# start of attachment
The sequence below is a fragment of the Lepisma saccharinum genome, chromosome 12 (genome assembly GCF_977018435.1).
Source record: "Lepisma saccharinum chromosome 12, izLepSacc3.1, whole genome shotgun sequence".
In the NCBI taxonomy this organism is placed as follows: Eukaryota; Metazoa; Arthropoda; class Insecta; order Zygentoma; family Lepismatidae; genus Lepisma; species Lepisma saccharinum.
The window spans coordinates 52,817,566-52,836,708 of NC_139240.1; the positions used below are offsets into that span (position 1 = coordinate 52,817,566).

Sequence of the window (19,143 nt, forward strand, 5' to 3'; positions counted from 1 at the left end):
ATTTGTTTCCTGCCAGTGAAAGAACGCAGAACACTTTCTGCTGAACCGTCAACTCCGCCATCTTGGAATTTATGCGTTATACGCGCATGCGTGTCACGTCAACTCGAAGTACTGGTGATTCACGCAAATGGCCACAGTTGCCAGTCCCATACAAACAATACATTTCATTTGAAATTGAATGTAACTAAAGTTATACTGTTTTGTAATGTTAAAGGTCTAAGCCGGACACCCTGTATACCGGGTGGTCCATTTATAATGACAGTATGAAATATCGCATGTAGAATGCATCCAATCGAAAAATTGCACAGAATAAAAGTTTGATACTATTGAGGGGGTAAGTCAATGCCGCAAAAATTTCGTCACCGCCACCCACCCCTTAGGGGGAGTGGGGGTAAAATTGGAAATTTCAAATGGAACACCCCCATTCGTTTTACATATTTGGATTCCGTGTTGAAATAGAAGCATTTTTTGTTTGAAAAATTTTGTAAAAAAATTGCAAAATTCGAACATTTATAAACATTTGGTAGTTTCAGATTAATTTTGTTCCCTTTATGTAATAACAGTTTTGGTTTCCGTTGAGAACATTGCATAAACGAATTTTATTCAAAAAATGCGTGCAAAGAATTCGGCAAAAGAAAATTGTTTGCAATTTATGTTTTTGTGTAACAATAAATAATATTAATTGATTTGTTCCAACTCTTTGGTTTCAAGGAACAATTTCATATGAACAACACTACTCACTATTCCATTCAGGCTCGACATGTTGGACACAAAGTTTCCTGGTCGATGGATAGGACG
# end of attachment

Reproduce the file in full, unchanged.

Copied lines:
The sequence below is a fragment of the Lepisma saccharinum genome, chromosome 12 (genome assembly GCF_977018435.1).
Source record: "Lepisma saccharinum chromosome 12, izLepSacc3.1, whole genome shotgun sequence".
In the NCBI taxonomy this organism is placed as follows: Eukaryota; Metazoa; Arthropoda; class Insecta; order Zygentoma; family Lepismatidae; genus Lepisma; species Lepisma saccharinum.
The window spans coordinates 52,817,566-52,836,708 of NC_139240.1; the positions used below are offsets into that span (position 1 = coordinate 52,817,566).

Sequence of the window (19,143 nt, forward strand, 5' to 3'; positions counted from 1 at the left end):
ATTTGTTTCCTGCCAGTGAAAGAACGCAGAACACTTTCTGCTGAACCGTCAACTCCGCCATCTTGGAATTTATGCGTTATACGCGCATGCGTGTCACGTCAACTCGAAGTACTGGTGATTCACGCAAATGGCCACAGTTGCCAGTCCCATACAAACAATACATTTCATTTGAAATTGAATGTAACTAAAGTTATACTGTTTTGTAATGTTAAAGGTCTAAGCCGGACACCCTGTATACCGGGTGGTCCATTTATAATGACAGTATGAAATATCGCATGTAGAATGCATCCAATCGAAAAATTGCACAGAATAAAAGTTTGATACTATTGAGGGGGTAAGTCAATGCCGCAAAAATTTCGTCACCGCCACCCACCCCTTAGGGGGAGTGGGGGTAAAATTGGAAATTTCAAATGGAACACCCCCATTCGTTTTACATATTTGGATTCCGTGTTGAAATAGAAGCATTTTTTGTTTGAAAAATTTTGTAAAAAAATTGCAAAATTCGAACATTTATAAACATTTGGTAGTTTCAGATTAATTTTGTTCCCTTTATGTAATAACAGTTTTGGTTTCCGTTGAGAACATTGCATAAACGAATTTTATTCAAAAAATGCGTGCAAAGAATTCGGCAAAAGAAAATTGTTTGCAATTTATGTTTTTGTGTAACAATAAATAATATTAATTGATTTGTTCCAACTCTTTGGTTTCAAGGAACAATTTCATATGAACAACACTACTCACTATTCCATTCAGGCTCGACATGTTGGACACAAAGTTTCCTGGTCGATGGATAGGACG